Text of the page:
TOKYO -- Seven & i Holdings, which owns supermarket operator Ito Yokado and the 7-Eleven convenience store chain, in February closed out its seventh straight year of record operating profit. In the midst of this long winning streak, a member of the company's founding family is quietly raising his profile, both internally and in the media.
At a briefing earlier this month in Tokyo, Junro Ito, who serves on the board of the holding company, announced that Seven & i has agreed to a tie-up offer from supermarket chain Izumi. Ito was the first to speak, even before President Ryuichi Isaka. Unlike previous briefings, Ito remained with reporters afterward, smiling and answering questions.
Izumi, based in Hiroshima, has a strong sales network in Japan's western Chugoku region and the island of Shikoku. The company operates around 200 You Me Town supermarkets. It is a good fit for Seven & i, which has only one Ito Yokado store in Chugoku, following the closure of an outlet in Okayama Prefecture last year. Rising logistics costs were becoming a burden for its small operation there.
Through the alliance, Izumi will oversee the remaining Ito Yokado outlet operating on its turf. Ito, who is also on the board of directors at Ito Yokado, was deeply involved in the deal. "It would not have happened under Chairman [Toshifumi] Suzuki," said a company executive.
According to a person at Izumi familiar with the matter, the tie-up offer was a return favor from Yoshimasa Yamanishi, the 95-year-old founder and chairman of Izumi, to Masatoshi Ito, 93, who founded Ito Yokado and is now honorary chairman of Seven & i Holdings.
By the 1970s, Ito Yokado had built a successful supermarket chain and a number of prominent people in retailing, including Yamanishi, sought Ito's advice. And when a member of Yamanishi's family fell seriously ill more than 10 years ago, Ito introduced him to a renowned hospital in Tokyo.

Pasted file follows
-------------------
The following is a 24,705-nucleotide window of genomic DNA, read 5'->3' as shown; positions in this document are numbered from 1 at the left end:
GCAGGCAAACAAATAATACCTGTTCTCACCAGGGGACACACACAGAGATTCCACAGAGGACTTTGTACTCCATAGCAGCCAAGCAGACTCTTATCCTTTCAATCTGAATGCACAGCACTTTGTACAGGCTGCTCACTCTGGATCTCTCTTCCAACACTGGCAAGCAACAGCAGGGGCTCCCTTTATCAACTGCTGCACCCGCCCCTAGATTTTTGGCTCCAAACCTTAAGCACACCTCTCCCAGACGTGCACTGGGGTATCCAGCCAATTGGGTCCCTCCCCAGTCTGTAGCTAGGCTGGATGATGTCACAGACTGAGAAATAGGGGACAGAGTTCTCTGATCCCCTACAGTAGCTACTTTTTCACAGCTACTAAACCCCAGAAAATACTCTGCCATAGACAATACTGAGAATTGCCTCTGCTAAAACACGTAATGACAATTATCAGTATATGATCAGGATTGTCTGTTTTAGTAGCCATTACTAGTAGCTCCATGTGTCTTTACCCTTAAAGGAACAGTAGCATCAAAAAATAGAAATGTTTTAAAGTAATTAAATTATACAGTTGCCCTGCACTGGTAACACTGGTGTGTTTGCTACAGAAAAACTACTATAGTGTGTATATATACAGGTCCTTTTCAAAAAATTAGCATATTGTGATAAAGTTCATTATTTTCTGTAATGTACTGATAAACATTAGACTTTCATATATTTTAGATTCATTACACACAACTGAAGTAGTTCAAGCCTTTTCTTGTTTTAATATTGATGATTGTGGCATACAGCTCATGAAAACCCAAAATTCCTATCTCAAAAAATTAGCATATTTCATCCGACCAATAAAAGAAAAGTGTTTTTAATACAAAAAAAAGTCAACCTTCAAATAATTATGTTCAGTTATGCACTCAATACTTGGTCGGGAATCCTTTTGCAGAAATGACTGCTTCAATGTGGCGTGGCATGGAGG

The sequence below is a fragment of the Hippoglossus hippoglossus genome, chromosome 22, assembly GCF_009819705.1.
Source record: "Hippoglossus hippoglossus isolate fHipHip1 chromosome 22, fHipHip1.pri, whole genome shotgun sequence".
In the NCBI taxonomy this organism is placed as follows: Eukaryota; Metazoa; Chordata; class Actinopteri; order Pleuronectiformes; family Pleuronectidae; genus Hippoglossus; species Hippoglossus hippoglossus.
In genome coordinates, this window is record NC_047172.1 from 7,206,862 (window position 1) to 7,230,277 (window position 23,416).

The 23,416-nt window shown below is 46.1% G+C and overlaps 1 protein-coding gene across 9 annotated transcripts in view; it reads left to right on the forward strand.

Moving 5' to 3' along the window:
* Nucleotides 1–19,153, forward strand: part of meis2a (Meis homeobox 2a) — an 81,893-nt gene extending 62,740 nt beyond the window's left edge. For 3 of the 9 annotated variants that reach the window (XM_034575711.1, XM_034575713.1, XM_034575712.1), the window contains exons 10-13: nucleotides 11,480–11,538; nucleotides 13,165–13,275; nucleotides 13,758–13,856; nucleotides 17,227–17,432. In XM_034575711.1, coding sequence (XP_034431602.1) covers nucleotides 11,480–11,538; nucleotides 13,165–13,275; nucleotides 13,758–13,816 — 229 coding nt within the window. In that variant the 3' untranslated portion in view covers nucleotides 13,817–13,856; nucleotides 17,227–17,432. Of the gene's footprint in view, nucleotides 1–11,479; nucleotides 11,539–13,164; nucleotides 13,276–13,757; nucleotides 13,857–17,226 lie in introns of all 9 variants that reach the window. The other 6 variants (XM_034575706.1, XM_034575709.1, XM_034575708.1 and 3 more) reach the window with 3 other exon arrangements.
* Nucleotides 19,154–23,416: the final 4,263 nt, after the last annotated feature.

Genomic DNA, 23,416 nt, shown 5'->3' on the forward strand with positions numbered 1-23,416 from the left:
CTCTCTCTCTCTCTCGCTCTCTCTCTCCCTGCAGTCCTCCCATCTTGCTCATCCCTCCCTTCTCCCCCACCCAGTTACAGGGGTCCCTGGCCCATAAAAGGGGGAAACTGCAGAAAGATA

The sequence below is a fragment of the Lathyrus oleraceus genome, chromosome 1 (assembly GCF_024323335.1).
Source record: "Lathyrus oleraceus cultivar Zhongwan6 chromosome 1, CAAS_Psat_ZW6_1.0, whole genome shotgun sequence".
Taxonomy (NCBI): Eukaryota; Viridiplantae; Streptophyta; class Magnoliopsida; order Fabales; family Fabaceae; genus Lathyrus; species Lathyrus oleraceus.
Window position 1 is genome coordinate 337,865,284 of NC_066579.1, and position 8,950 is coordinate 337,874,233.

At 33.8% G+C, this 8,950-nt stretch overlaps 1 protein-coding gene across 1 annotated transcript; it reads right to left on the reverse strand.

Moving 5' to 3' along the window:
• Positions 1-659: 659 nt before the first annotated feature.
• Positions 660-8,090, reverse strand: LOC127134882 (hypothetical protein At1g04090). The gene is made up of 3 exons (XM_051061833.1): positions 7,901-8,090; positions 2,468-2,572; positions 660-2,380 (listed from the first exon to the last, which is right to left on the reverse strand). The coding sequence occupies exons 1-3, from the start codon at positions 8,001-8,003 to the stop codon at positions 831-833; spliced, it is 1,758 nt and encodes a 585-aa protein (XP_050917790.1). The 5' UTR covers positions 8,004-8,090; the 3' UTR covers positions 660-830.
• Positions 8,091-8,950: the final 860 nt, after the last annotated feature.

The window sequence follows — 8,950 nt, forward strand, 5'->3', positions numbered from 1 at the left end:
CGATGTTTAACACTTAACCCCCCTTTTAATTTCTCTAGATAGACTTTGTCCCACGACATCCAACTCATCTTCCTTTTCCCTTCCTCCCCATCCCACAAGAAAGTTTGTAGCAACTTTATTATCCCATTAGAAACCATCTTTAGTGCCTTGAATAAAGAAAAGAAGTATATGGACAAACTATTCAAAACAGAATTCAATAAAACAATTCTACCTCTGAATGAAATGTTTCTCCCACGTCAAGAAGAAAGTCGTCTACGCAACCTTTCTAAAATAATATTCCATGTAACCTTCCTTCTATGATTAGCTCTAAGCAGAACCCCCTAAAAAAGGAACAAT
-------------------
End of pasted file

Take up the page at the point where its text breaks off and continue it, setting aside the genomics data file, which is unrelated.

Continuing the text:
Junro Ito, Masatoshi's second son, has raised high hopes among Seven & i insiders. Isaka, the holding company's president, took over from then-Chairman and CEO Toshifumi Suzuki two years ago and began pushing for consolidation of the company's retail business.
But without Suzuki's strong presence, things got off to a rough start. Potential buyers of the company's assets and the banks needed to close the deals did not know who was in charge. As Junro gradually asserted himself, talks speeded up and the company's negotiating partners began feeling more at ease.
Junro studied management in the U.S. under the famous Peter Drucker. He later joined the family business, gaining extensive experience in operations at 7-Eleven Japan. Suzuki said he gave him more opportunities than other young employees, partly out of respect to the founding family.
Junro had to bide his time when, more than 10 years ago, Suzuki's son Yasuhiro joined the group to head its online retailing business.
Junro, as a director at the holding company, was tasked with overseeing the group's corporate social responsibility activities in 2009 and was not involved in marketing operations for a while. Instead, he would visit stores frequently to monitor CSR efforts and receive input from staff.
Junro's luck turned about two years ago, when he was put in charge of administration and investor relations, which gave him more exposure to the public.
Ito Yokado is trying to re-establish its supermarket brand. Since the launch of Seven & i Holdings in 2005, Ito Yokado stores had mainly used the "7 & i" logo on the exterior of its stores instead the more familiar dove logo. Now the dove is making a comeback.
The retail group still has a number of obstacles to overcome, from enhancing its online operations to restructuring its department stores to revamping its supermarket business. Junro is expected to support Isaka in those efforts. Some insiders are hoping he will succeed Isaka one day.